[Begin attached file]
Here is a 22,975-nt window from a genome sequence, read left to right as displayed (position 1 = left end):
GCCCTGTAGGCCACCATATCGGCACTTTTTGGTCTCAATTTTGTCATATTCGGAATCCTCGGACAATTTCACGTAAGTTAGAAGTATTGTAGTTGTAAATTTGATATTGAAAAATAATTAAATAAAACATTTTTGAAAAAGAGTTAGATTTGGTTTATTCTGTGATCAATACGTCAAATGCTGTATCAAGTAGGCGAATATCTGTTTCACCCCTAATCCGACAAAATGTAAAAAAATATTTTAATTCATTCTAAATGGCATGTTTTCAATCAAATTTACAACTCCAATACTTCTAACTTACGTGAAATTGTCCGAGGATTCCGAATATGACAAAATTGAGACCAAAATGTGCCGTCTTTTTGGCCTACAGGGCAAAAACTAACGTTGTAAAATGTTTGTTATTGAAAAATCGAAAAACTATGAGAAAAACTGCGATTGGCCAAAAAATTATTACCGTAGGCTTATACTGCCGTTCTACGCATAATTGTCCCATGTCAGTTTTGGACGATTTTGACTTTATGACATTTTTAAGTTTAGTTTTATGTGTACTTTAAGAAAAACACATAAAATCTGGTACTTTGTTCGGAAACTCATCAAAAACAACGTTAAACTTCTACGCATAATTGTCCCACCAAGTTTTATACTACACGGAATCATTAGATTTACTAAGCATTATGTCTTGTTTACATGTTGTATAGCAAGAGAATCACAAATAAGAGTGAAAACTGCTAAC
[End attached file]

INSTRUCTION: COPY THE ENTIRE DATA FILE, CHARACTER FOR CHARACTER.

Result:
Here is a 22,975-nt window from a genome sequence, read left to right as displayed (position 1 = left end):
GCCCTGTAGGCCACCATATCGGCACTTTTTGGTCTCAATTTTGTCATATTCGGAATCCTCGGACAATTTCACGTAAGTTAGAAGTATTGTAGTTGTAAATTTGATATTGAAAAATAATTAAATAAAACATTTTTGAAAAAGAGTTAGATTTGGTTTATTCTGTGATCAATACGTCAAATGCTGTATCAAGTAGGCGAATATCTGTTTCACCCCTAATCCGACAAAATGTAAAAAAATATTTTAATTCATTCTAAATGGCATGTTTTCAATCAAATTTACAACTCCAATACTTCTAACTTACGTGAAATTGTCCGAGGATTCCGAATATGACAAAATTGAGACCAAAATGTGCCGTCTTTTTGGCCTACAGGGCAAAAACTAACGTTGTAAAATGTTTGTTATTGAAAAATCGAAAAACTATGAGAAAAACTGCGATTGGCCAAAAAATTATTACCGTAGGCTTATACTGCCGTTCTACGCATAATTGTCCCATGTCAGTTTTGGACGATTTTGACTTTATGACATTTTTAAGTTTAGTTTTATGTGTACTTTAAGAAAAACACATAAAATCTGGTACTTTGTTCGGAAACTCATCAAAAACAACGTTAAACTTCTACGCATAATTGTCCCACCAAGTTTTATACTACACGGAATCATTAGATTTACTAAGCATTATGTCTTGTTTACATGTTGTATAGCAAGAGAATCACAAATAAGAGTGAAAACTGCTAAC